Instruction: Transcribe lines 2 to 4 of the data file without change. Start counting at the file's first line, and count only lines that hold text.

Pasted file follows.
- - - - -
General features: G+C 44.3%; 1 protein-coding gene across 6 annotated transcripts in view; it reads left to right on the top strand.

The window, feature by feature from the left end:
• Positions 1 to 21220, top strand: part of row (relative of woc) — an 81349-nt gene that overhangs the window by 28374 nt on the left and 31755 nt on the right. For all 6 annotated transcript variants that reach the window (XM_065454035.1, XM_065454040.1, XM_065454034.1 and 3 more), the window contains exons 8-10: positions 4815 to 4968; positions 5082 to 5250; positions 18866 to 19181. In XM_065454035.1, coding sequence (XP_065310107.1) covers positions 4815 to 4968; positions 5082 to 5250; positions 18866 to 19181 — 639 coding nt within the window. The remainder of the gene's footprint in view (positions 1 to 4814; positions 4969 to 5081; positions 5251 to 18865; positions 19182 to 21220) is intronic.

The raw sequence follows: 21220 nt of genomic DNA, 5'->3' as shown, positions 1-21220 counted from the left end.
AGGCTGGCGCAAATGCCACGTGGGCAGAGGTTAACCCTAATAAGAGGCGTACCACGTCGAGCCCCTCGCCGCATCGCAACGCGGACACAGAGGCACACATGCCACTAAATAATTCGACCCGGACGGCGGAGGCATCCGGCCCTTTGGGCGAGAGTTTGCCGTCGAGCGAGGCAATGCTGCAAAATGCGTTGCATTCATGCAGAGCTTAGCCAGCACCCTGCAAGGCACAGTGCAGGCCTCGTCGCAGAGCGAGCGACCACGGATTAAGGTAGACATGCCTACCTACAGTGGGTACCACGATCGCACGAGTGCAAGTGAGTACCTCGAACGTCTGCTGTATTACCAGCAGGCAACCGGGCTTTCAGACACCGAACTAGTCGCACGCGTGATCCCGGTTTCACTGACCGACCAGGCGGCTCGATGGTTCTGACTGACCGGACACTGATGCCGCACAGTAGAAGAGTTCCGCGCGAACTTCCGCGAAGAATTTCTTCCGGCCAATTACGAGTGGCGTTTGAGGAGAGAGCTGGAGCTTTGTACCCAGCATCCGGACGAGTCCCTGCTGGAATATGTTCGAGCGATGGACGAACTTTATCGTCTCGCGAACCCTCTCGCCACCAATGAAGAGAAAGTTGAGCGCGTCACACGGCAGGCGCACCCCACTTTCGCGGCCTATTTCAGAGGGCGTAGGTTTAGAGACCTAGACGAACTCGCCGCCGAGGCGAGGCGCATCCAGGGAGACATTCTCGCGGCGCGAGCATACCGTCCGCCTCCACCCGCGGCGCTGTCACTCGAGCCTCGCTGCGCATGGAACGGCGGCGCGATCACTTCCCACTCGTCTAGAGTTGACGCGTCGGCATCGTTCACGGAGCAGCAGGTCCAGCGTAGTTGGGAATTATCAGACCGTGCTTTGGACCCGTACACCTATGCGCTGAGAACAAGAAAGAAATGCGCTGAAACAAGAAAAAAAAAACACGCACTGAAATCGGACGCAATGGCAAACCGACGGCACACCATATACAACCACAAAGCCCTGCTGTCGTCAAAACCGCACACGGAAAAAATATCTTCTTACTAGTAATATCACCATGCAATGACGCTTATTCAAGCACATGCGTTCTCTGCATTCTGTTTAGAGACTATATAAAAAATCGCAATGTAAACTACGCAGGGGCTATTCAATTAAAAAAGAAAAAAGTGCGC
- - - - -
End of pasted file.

The window, feature by feature from the left end:
• Positions 1 to 21220, top strand: part of row (relative of woc) — an 81349-nt gene that overhangs the window by 28374 nt on the left and 31755 nt on the right. For all 6 annotated transcript variants that reach the window (XM_065454035.1, XM_065454040.1, XM_065454034.1 and 3 more), the window contains exons 8-10: positions 4815 to 4968; positions 5082 to 5250; positions 18866 to 19181. In XM_065454035.1, coding sequence (XP_065310107.1) covers positions 4815 to 4968; positions 5082 to 5250; positions 18866 to 19181 — 639 coding nt within the window. The remainder of the gene's footprint in view (positions 1 to 4814; positions 4969 to 5081; positions 5251 to 18865; positions 19182 to 21220) is intronic.

The raw sequence follows: 21220 nt of genomic DNA, 5'->3' as shown, positions 1-21220 counted from the left end.